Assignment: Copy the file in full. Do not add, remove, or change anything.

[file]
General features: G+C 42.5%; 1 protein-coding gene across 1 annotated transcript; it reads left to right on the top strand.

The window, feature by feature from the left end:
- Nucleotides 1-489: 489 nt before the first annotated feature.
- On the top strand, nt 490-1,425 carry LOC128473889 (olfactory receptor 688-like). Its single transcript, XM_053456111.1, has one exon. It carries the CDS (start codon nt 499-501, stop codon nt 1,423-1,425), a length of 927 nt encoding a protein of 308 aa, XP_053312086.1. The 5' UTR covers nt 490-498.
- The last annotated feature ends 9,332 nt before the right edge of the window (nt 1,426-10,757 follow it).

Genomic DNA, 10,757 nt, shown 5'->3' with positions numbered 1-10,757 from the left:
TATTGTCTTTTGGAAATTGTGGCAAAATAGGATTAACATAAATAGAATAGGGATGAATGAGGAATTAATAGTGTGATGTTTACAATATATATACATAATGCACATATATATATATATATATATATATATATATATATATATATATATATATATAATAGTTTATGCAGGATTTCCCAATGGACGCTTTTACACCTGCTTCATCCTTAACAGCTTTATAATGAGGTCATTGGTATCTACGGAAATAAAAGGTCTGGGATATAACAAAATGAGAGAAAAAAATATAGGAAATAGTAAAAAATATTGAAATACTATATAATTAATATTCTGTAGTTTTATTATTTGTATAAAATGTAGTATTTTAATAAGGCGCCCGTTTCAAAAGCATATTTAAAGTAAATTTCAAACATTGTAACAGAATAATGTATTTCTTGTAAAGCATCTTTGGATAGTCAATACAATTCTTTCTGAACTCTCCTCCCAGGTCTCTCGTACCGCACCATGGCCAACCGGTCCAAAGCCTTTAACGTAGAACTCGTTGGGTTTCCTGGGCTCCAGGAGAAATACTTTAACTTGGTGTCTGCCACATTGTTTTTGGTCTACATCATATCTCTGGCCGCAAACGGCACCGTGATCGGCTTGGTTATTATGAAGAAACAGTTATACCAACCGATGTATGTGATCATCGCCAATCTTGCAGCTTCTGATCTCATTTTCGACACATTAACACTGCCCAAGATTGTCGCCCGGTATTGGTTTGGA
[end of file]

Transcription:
General features: G+C 42.5%; 1 protein-coding gene across 1 annotated transcript; it reads left to right on the top strand.

The window, feature by feature from the left end:
- Nucleotides 1-489: 489 nt before the first annotated feature.
- On the top strand, nt 490-1,425 carry LOC128473889 (olfactory receptor 688-like). Its single transcript, XM_053456111.1, has one exon. It carries the CDS (start codon nt 499-501, stop codon nt 1,423-1,425), a length of 927 nt encoding a protein of 308 aa, XP_053312086.1. The 5' UTR covers nt 490-498.
- The last annotated feature ends 9,332 nt before the right edge of the window (nt 1,426-10,757 follow it).

Genomic DNA, 10,757 nt, shown 5'->3' with positions numbered 1-10,757 from the left:
TATTGTCTTTTGGAAATTGTGGCAAAATAGGATTAACATAAATAGAATAGGGATGAATGAGGAATTAATAGTGTGATGTTTACAATATATATACATAATGCACATATATATATATATATATATATATATATATATATATATATATATATATATAATAGTTTATGCAGGATTTCCCAATGGACGCTTTTACACCTGCTTCATCCTTAACAGCTTTATAATGAGGTCATTGGTATCTACGGAAATAAAAGGTCTGGGATATAACAAAATGAGAGAAAAAAATATAGGAAATAGTAAAAAATATTGAAATACTATATAATTAATATTCTGTAGTTTTATTATTTGTATAAAATGTAGTATTTTAATAAGGCGCCCGTTTCAAAAGCATATTTAAAGTAAATTTCAAACATTGTAACAGAATAATGTATTTCTTGTAAAGCATCTTTGGATAGTCAATACAATTCTTTCTGAACTCTCCTCCCAGGTCTCTCGTACCGCACCATGGCCAACCGGTCCAAAGCCTTTAACGTAGAACTCGTTGGGTTTCCTGGGCTCCAGGAGAAATACTTTAACTTGGTGTCTGCCACATTGTTTTTGGTCTACATCATATCTCTGGCCGCAAACGGCACCGTGATCGGCTTGGTTATTATGAAGAAACAGTTATACCAACCGATGTATGTGATCATCGCCAATCTTGCAGCTTCTGATCTCATTTTCGACACATTAACACTGCCCAAGATTGTCGCCCGGTATTGGTTTGGA